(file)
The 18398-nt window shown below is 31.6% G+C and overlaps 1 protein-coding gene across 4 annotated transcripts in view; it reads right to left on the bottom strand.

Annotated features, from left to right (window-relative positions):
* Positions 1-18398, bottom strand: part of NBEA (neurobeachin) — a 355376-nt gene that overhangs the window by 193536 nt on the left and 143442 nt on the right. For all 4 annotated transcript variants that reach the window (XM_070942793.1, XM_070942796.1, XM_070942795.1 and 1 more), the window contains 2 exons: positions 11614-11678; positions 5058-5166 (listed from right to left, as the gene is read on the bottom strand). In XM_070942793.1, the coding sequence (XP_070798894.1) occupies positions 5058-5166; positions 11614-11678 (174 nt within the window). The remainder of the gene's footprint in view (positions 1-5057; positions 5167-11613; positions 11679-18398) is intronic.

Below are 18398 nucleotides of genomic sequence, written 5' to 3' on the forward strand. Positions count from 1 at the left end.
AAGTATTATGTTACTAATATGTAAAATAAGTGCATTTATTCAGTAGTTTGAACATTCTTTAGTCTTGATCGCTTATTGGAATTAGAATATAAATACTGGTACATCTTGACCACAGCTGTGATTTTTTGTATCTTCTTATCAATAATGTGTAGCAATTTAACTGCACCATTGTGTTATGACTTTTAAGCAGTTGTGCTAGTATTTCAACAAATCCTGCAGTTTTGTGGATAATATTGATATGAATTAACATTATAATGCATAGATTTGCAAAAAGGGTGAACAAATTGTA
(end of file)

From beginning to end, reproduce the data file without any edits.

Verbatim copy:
The 18398-nt window shown below is 31.6% G+C and overlaps 1 protein-coding gene across 4 annotated transcripts in view; it reads right to left on the bottom strand.

Annotated features, from left to right (window-relative positions):
* Positions 1-18398, bottom strand: part of NBEA (neurobeachin) — a 355376-nt gene that overhangs the window by 193536 nt on the left and 143442 nt on the right. For all 4 annotated transcript variants that reach the window (XM_070942793.1, XM_070942796.1, XM_070942795.1 and 1 more), the window contains 2 exons: positions 11614-11678; positions 5058-5166 (listed from right to left, as the gene is read on the bottom strand). In XM_070942793.1, the coding sequence (XP_070798894.1) occupies positions 5058-5166; positions 11614-11678 (174 nt within the window). The remainder of the gene's footprint in view (positions 1-5057; positions 5167-11613; positions 11679-18398) is intronic.

Below are 18398 nucleotides of genomic sequence, written 5' to 3' on the forward strand. Positions count from 1 at the left end.
AAGTATTATGTTACTAATATGTAAAATAAGTGCATTTATTCAGTAGTTTGAACATTCTTTAGTCTTGATCGCTTATTGGAATTAGAATATAAATACTGGTACATCTTGACCACAGCTGTGATTTTTTGTATCTTCTTATCAATAATGTGTAGCAATTTAACTGCACCATTGTGTTATGACTTTTAAGCAGTTGTGCTAGTATTTCAACAAATCCTGCAGTTTTGTGGATAATATTGATATGAATTAACATTATAATGCATAGATTTGCAAAAAGGGTGAACAAATTGTA